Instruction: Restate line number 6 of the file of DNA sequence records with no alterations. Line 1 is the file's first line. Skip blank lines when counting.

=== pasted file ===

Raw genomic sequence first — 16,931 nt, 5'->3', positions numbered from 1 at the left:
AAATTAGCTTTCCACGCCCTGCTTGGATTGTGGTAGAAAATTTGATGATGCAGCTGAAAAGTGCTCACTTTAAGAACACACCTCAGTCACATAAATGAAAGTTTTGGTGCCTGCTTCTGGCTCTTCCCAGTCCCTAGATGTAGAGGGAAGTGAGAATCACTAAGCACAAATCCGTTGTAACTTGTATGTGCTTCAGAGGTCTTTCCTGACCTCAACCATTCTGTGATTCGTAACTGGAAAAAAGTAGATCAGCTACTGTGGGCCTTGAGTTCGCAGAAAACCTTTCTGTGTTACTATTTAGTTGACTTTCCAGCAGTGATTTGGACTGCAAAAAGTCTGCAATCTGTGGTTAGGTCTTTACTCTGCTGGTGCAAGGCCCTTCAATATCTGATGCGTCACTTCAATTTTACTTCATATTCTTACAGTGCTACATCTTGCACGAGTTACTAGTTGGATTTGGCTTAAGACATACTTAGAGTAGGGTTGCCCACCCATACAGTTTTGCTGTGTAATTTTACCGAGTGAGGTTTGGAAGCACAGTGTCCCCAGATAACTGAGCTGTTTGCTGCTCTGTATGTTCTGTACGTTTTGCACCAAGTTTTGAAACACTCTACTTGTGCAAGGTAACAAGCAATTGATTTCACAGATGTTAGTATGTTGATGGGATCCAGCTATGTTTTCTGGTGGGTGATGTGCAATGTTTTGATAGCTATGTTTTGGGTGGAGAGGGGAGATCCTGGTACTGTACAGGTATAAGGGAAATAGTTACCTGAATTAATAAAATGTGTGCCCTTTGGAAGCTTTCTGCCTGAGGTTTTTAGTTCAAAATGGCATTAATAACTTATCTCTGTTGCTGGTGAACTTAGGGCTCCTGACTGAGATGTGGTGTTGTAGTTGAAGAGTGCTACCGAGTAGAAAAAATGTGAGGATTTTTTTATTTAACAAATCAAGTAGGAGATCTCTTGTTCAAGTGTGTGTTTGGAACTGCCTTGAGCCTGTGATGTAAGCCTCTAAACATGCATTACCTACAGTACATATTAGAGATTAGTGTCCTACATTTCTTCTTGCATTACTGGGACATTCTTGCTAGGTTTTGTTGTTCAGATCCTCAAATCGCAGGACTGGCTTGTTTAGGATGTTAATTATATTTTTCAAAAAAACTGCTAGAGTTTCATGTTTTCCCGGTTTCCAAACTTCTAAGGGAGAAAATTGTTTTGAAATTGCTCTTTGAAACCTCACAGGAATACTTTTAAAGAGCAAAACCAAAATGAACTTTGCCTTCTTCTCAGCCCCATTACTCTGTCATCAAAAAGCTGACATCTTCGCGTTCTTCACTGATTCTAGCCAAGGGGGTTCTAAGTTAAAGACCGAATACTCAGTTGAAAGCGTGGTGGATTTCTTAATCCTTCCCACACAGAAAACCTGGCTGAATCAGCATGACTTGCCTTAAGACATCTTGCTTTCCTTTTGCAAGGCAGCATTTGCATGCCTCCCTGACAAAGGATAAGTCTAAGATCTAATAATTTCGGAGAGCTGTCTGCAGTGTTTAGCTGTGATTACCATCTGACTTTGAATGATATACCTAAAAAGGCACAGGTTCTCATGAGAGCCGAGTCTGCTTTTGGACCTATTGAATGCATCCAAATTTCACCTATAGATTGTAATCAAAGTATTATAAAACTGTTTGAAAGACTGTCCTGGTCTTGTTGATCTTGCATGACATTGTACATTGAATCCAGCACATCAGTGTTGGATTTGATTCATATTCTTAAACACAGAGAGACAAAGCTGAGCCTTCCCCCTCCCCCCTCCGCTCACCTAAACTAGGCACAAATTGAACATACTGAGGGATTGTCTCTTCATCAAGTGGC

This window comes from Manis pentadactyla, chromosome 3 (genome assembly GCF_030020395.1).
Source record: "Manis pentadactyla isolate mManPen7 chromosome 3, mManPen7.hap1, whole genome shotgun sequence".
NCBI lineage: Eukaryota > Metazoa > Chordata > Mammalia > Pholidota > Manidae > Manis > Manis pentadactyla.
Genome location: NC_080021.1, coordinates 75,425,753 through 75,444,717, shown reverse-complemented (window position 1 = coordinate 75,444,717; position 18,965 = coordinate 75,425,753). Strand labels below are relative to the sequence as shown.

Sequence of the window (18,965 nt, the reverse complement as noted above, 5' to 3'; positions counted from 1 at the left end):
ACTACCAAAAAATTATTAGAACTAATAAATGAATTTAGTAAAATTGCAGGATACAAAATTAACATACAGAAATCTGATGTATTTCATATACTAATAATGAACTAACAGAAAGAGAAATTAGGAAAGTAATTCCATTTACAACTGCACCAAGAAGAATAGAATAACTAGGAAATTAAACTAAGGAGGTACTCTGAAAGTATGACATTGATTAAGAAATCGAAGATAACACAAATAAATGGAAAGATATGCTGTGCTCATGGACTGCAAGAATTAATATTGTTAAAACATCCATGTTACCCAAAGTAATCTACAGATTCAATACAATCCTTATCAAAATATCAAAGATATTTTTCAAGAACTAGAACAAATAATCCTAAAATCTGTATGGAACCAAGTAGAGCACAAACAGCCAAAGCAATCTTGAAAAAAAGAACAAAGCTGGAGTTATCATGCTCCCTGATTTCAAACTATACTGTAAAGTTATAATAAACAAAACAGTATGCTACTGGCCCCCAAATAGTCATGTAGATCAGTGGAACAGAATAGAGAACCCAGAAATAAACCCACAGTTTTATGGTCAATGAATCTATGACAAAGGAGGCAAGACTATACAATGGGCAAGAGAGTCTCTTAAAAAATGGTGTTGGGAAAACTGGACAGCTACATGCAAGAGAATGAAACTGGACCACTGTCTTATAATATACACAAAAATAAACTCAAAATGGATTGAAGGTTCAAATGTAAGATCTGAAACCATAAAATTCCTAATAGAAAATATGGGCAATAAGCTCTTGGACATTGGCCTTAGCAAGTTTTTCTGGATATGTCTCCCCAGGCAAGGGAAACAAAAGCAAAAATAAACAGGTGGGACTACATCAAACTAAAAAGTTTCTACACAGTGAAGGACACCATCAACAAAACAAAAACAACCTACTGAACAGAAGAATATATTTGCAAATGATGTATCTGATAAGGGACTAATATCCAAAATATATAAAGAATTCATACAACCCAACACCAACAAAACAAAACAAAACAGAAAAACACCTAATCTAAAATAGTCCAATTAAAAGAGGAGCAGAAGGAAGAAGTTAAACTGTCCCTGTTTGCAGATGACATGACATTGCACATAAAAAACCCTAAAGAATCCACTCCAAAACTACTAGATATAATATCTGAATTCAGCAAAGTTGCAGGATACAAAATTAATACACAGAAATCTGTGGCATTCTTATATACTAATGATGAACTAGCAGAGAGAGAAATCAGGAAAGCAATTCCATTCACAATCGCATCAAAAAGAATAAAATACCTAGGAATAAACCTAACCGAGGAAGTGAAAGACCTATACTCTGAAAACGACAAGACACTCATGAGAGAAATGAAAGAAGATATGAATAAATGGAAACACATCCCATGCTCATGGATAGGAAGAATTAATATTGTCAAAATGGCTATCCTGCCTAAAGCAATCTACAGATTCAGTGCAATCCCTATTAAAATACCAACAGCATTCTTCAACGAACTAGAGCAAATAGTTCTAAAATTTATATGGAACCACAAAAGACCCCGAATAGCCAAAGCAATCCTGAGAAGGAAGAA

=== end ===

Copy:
Genome location: NC_080021.1, coordinates 75,425,753 through 75,444,717, shown reverse-complemented (window position 1 = coordinate 75,444,717; position 18,965 = coordinate 75,425,753). Strand labels below are relative to the sequence as shown.